Let’s be fair. There’s no easy way to review a pair of glasses usually. The right pair will make you look more intelligent than you deserve. The wrong pair will make you look… foolish really. However, Gunnar Eyewear is no mere fashion accessory (although I was told by many how fetching and intelligent I looked wearing them), so the real question is whether they do what they claim to do.
And it was all yellow…
The technology behind a pair of Gunnars aims to help “minimize eye fatigue and visual stress while improving contrast, comfort, and focus for anyone who spends long hours viewing digital screens.”
The pair sent to us for review is from the Computer Eyewear range, which is aimed a little more at users constantly working in front of their computer screens, tablets and more work related activities. For the last few months I’ve had a pair of the Gaming Eyewear (‘MLG’) range too, and I found it tough to differentiate between the two.
They both do the same thing really, with the Sheadog looking a little more elegant in the aesthetics department. Wearing them certainly bumps up your perceived intelligence level. However, in use I was very impressed. While wearing the Gunnars certainly adds a warm yellow hue to your surroundings, it takes a few minutes to get used to the slight “fishbowl” effect, but once acclimatised, you will reap the benefits.
Having spent a fair amount of my formative years wearing prescription glasses, I decided to ditch them a few years back (mostly because I am a cheap bastard) and force myself to strengthen my eyes with the simple method of continued abuse in front of a PC screen, all day, every day. Eye fatigue was the major downside of this tough love approach, and that’s where the Gunnars proved true to their word.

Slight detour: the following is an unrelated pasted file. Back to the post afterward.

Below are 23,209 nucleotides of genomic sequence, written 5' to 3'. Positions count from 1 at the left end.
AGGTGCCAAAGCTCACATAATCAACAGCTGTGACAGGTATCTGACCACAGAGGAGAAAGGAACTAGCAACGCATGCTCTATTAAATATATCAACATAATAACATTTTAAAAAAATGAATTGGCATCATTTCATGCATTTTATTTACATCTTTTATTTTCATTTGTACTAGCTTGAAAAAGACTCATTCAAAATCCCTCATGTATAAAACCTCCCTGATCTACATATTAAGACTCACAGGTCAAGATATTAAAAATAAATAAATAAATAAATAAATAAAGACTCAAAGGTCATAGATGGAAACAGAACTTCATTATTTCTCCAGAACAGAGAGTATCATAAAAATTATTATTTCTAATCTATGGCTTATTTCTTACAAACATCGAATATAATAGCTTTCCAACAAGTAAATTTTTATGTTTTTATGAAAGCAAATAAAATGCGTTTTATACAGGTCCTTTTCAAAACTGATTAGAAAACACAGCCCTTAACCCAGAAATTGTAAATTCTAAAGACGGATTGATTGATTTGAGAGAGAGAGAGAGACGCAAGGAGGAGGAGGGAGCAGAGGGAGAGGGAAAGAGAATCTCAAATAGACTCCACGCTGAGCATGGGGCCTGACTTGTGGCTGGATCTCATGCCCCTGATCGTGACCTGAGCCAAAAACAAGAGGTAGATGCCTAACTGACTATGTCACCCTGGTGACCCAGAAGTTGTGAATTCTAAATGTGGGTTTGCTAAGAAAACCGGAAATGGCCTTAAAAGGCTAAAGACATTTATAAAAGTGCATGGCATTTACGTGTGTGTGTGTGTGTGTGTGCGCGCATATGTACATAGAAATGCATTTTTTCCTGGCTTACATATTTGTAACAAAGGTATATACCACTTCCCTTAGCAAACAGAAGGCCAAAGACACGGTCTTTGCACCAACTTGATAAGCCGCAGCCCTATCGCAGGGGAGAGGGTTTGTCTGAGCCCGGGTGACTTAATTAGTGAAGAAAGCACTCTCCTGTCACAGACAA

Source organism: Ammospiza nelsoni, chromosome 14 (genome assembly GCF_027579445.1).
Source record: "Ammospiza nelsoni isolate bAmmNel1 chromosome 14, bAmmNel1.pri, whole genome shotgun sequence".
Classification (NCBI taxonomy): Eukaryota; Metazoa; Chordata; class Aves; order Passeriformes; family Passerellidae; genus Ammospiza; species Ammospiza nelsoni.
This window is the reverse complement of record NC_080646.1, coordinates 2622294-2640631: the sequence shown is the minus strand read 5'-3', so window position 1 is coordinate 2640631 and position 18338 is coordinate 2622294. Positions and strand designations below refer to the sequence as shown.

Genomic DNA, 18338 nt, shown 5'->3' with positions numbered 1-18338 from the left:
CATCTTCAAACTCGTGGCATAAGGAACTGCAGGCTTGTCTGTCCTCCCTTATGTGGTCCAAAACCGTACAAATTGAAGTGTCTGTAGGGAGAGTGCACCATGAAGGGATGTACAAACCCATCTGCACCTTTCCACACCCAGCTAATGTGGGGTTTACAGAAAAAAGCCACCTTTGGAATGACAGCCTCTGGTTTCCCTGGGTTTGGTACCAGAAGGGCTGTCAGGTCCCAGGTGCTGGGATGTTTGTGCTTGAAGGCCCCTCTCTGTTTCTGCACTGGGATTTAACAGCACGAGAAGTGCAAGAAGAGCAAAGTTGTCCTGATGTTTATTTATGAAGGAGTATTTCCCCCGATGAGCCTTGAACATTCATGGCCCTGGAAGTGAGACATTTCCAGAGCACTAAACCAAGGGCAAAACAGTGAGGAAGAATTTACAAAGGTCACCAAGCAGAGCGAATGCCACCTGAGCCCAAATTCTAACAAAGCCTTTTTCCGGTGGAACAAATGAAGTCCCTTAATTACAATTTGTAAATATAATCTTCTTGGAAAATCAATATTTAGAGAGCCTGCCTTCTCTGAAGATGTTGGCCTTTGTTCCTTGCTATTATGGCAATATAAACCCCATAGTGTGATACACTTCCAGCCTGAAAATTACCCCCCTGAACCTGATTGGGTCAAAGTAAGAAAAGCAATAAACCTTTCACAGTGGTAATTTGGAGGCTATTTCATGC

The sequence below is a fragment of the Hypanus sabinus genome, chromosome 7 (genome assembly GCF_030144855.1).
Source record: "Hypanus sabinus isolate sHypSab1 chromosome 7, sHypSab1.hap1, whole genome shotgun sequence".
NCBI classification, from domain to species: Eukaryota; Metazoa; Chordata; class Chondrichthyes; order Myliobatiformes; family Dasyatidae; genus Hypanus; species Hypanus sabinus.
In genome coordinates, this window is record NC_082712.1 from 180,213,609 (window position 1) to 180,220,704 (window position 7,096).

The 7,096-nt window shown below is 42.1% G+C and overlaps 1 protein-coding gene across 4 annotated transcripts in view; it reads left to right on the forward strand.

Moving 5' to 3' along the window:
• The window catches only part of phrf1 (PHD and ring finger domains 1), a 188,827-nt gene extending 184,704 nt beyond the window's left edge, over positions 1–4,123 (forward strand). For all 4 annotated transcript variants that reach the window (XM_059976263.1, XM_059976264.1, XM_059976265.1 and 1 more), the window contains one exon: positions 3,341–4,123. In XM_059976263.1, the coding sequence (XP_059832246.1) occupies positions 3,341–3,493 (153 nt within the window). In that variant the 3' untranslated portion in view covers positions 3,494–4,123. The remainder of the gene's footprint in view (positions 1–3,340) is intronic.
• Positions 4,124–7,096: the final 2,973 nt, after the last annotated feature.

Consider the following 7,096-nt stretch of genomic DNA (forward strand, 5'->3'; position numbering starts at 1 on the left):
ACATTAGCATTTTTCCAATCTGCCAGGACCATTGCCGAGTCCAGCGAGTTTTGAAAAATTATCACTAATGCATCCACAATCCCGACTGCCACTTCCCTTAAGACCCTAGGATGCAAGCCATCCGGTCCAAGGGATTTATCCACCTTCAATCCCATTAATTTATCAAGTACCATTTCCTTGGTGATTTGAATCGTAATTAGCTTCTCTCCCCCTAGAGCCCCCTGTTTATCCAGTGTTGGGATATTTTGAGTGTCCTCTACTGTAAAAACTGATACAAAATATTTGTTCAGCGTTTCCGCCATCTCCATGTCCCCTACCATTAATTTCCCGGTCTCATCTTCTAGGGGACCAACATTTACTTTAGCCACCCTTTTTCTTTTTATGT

Over the test period with the glasses, I did notice reduced fatigue. In fact it worked so well, some of the rings around my eyes disappeared and shaved years off how old I looked. Sort of. Not really. But the truth of the matter is that they didn’t really improve my gaming skills, but greatly improved the length of time I could spend practicing and – in the case of the Sheadog – working sans the dry eyes and irritation. And I think I looked good doing so too.
In terms of build quality, first impressions are that the glasses feel a little lightweight and flimsy, but based on the extended use I’ve had with the pair of MLG glasses, those first impressions are unfounded, as they have proved durable, and due to the lightweight never feel uncomfortable or heavy on the head over an extended period of use.
If you do spend prolonged periods of time in front of a screen then you really should consider investing in a pair of Gunnar Eyewear, as they will be a healthy return on said investment.
At the time of writing, prescription versions may well have been made available, so we’d suggest dropping the local distributor an email enquiry should you require them.
The Sheadog retails locally for around R530, and you can find other Gunnars at the price range too if you’re looking for a different style.